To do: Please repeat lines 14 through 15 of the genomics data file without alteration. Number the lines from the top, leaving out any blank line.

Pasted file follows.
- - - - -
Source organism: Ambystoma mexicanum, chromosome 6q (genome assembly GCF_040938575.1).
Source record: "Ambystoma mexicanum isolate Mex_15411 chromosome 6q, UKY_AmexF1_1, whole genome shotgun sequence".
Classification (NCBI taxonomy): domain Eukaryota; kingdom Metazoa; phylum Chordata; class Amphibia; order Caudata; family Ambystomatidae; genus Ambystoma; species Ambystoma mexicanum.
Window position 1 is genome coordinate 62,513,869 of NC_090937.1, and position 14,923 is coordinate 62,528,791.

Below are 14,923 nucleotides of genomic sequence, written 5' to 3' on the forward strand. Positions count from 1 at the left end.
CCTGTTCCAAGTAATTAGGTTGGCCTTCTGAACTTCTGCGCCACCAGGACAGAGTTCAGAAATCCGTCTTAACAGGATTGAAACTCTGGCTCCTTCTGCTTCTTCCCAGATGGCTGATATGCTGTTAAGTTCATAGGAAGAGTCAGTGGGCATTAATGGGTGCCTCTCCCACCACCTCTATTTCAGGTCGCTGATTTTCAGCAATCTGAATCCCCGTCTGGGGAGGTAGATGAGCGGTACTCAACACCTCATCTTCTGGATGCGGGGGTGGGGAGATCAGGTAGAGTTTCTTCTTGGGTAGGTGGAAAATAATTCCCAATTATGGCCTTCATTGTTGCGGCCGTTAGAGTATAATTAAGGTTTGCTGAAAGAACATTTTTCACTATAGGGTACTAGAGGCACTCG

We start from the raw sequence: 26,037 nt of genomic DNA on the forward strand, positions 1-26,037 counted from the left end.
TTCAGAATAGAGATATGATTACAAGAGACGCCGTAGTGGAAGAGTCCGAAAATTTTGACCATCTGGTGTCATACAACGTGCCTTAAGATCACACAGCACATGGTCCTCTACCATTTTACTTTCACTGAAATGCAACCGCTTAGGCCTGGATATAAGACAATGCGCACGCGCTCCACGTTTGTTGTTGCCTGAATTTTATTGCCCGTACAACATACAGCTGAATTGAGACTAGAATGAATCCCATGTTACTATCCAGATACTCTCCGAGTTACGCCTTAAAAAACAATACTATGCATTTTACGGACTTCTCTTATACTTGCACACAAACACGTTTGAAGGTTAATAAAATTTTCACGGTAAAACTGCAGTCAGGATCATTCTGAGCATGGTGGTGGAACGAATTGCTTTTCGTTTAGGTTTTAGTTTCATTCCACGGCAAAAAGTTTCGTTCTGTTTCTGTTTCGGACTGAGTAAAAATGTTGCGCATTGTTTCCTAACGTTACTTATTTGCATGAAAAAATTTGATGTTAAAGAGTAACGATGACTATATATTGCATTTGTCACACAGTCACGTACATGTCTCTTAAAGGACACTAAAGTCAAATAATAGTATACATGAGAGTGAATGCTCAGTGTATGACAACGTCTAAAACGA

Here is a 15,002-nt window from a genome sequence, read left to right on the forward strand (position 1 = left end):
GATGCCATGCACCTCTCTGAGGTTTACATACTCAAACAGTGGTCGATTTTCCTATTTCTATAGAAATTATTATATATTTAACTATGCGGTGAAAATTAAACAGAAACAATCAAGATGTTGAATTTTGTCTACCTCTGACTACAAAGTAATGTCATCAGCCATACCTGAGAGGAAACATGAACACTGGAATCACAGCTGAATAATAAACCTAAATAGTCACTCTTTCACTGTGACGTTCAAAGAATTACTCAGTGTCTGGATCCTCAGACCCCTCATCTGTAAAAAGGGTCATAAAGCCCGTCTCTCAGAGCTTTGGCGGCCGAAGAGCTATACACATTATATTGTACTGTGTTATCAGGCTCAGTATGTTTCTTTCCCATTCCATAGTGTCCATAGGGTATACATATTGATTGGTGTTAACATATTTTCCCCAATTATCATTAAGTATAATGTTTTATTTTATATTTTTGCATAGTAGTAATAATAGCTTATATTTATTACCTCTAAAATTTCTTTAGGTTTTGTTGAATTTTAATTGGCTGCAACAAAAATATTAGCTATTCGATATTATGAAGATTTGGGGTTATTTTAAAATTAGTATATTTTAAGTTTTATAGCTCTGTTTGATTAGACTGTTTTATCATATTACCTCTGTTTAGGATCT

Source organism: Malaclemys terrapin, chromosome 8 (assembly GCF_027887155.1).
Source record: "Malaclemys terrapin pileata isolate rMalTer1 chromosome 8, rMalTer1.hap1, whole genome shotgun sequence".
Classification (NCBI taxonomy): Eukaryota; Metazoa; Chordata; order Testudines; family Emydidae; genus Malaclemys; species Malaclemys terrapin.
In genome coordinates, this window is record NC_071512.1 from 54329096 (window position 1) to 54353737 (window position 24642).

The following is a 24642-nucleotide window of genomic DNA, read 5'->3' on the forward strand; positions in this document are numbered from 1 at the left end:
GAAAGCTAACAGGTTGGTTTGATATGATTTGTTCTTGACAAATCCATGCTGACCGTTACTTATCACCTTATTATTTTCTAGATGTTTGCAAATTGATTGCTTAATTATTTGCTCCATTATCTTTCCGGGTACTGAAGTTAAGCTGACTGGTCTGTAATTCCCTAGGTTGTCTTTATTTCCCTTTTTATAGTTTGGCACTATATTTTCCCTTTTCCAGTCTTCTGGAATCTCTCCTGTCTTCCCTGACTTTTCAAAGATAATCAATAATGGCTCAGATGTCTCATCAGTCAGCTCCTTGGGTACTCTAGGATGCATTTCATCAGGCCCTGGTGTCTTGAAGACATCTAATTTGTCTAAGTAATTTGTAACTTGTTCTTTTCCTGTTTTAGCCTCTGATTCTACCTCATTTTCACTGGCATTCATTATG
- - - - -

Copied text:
In genome coordinates, this window is record NC_071512.1 from 54329096 (window position 1) to 54353737 (window position 24642).

The following is a 24642-nucleotide window of genomic DNA, read 5'->3' on the forward strand; positions in this document are numbered from 1 at the left end: